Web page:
OTTAWA—Defence Minister Harjit Sajjan says protecting civilians — by force if needed — will be central to any Canadian peacekeeping mission in Africa, and that Canada will expect troops from partner countries to operate on the same principle.
In an interview with The Canadian Press, Sajjan said he is concerned that despite having “robust” mandates and rules of engagement to act, peacekeepers from some countries have failed to intervene in cases where civilians have been attacked.
The willingness of prospective partners to act when required is one factor being considered as the Liberal government determines where to send upwards of 600 Canadian soldiers, he added.
“When Canada goes in, yes, we will be fulfilling that mandate of protection of civilians and proactively acting in that manner. And we expect other nations to do the same thing,” he said. “That’s one concern I do have and I will be looking at that all the way through.”
The comments follow several incidents in South Sudan, including one in July in which peacekeepers failed to respond for hours as local soldiers attacked and raped foreign aid workers at a nearby hotel.
Peacekeepers in the Democratic Republic of Congo and Mali have also been accused of not doing enough to protect civilians from attacks by local militias and insurgents. The mandate and rules of engagement for all three peacekeeping missions allow the use of deadly force to protect civilians if needed.
Complaints about peacekeepers standing aside while civilians are attacked are not new. The UN’s failure to stop mass atrocities in Bosnia and Rwanda in the 1990s largely prompted western countries such as Canada to move away from peacekeeping.
The problems of 20 years ago related to weak mandates and limited rules of engagement from the UN Security Council, says Richard Gowan, a peacekeeping expert at the Center on International Cooperation in New York.
But the UN learned from those mistakes, he said. The protection of civilians is front and centre in both mission mandates and the rules of engagement allowing peacekeepers to use force. The problem now is with individual member states.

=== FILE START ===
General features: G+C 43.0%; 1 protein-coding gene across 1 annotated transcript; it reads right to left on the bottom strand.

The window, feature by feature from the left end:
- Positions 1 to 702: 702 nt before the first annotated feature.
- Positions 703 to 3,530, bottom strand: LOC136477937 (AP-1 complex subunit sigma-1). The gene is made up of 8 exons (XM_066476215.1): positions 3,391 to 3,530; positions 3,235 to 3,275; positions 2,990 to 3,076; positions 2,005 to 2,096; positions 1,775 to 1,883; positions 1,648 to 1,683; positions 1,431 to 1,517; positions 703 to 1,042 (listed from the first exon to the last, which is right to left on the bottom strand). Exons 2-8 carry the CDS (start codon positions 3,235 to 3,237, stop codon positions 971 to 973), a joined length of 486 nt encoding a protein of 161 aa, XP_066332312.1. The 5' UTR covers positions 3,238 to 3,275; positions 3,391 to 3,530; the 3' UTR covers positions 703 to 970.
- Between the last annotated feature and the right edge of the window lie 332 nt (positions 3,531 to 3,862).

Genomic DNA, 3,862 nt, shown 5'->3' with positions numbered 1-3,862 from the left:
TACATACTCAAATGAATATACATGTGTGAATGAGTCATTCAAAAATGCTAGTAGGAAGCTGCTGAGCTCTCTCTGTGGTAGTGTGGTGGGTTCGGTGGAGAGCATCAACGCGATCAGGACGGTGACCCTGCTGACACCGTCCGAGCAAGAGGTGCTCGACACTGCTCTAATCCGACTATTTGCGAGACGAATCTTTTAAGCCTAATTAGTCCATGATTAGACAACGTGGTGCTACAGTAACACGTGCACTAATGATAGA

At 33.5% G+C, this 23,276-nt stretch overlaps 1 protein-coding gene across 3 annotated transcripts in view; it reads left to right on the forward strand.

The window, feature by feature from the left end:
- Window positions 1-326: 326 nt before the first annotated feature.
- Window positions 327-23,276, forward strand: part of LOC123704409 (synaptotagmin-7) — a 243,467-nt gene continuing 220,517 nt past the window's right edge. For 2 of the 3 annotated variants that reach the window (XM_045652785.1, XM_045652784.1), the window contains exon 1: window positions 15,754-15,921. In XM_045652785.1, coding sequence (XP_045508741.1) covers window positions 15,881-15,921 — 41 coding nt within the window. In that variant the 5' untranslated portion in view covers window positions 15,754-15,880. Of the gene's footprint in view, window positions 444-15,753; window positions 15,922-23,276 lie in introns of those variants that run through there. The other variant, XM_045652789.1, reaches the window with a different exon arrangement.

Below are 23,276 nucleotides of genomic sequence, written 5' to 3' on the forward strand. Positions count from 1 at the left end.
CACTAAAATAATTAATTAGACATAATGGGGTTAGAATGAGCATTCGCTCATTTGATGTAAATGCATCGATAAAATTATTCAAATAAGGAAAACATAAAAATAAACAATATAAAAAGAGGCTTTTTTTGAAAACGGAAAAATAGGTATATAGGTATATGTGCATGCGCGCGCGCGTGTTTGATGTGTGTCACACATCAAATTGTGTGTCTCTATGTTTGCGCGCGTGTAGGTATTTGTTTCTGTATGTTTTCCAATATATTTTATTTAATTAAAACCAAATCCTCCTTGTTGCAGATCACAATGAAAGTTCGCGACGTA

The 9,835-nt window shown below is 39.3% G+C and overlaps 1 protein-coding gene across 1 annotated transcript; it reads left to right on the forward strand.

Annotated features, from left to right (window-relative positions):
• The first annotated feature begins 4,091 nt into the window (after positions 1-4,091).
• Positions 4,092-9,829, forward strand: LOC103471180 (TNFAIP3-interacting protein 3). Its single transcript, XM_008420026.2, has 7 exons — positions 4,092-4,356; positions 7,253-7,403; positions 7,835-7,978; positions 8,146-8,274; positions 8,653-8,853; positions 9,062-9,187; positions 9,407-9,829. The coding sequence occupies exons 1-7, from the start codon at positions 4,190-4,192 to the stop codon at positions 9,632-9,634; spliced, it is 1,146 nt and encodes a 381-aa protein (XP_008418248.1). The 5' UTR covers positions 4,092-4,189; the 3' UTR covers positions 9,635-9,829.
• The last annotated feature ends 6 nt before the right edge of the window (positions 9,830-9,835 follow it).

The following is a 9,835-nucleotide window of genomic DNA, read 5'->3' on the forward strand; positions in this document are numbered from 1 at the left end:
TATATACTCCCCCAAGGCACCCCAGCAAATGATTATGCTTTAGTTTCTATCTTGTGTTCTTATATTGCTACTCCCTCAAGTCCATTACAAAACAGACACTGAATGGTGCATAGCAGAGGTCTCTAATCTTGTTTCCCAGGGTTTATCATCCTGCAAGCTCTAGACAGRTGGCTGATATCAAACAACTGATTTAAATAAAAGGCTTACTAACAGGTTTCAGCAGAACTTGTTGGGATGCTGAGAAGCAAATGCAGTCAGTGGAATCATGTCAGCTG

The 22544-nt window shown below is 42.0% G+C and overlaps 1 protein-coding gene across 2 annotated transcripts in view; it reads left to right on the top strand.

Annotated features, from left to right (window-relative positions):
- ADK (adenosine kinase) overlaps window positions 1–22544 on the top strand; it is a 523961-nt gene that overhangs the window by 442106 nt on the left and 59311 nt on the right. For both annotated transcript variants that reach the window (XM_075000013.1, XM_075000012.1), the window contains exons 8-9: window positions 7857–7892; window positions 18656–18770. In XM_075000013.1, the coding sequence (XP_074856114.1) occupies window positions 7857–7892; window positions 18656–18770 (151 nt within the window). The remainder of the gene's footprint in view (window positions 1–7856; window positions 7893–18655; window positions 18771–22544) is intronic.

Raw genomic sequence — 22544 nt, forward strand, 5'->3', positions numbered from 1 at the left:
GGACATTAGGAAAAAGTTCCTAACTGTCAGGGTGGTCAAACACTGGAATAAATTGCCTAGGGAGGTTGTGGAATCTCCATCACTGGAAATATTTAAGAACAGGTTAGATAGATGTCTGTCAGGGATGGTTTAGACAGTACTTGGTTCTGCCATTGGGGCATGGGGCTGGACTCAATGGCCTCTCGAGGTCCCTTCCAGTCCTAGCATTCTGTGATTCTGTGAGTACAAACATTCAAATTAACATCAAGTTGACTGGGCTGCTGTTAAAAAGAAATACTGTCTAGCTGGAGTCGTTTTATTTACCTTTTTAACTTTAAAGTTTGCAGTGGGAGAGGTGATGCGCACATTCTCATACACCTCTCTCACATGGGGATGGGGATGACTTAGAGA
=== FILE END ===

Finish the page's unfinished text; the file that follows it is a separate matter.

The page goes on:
“Countries not only have formal caveats on their troop use,” he said, “they in some cases have secret caveats such as instructions to their troops to avoid taking action or phone back to the capital.”
Blame for not responding to the July attack in South Sudan has been largely directed at Chinese, Ethiopian and Nepali troops. The Ethiopian contingent had already been criticized along with those from India and Rwanda for not intervening when violence broke out at a UN camp in February, killing at least 30 people.
An investigation by the UN blamed “confusion with respect to command and control and the rules of engagement,” as well as a lack of co-ordination between various peacekeeping units at the time.
There have been some suggestions that Canadian troops should answer to Ottawa first and foremost as well, rather than the UN Department of Peacekeeping Operations in New York.
Speaking against the Liberals’ peacekeeping plan on Thursday, Conservative defence critic James Bezan asked a series of questions, including: “Will UN bureaucracy interfere with our chain of command?”
But Sajjan pushed back against the idea. Rather, he said, the government has been talking with other countries about making sure the UN force commanders on the ground have the flexibility to be able to make quick decisions and protect civilians without having to check with national capitals.
“I want to limit caveats, because by putting more caveats and decision-making processes, that doesn’t allow for the troops on the ground to be able to respond,” he said. “And having experienced that in many different cases, I can assure you how important that actually is to the commander on the ground.”
Sajjan’s comments are part of a push by western countries to eliminate caveats and make sure all peacekeeping countries are willing and able to do what’s necessary to protect civilians, said Gowan.
But no matter what, Canada will need some type of contingency plan to make sure the troops are supported in a dangerous situation, he said.
“Ottawa is going to have to not merely put troops on the ground, but actually do quite a lot of diplomatic work to calculate which countries it feels it is safe to operate alongside,” he said. “And do you want to have contingency planning and have capacity to get your guys out in a worst-case scenario? Yes.”
This article was originally published in The Star on September 11, 2016
Lee Berthiaume is a Canadian Press defence and veterans affairs reporter | Twitter: @leeberthiaume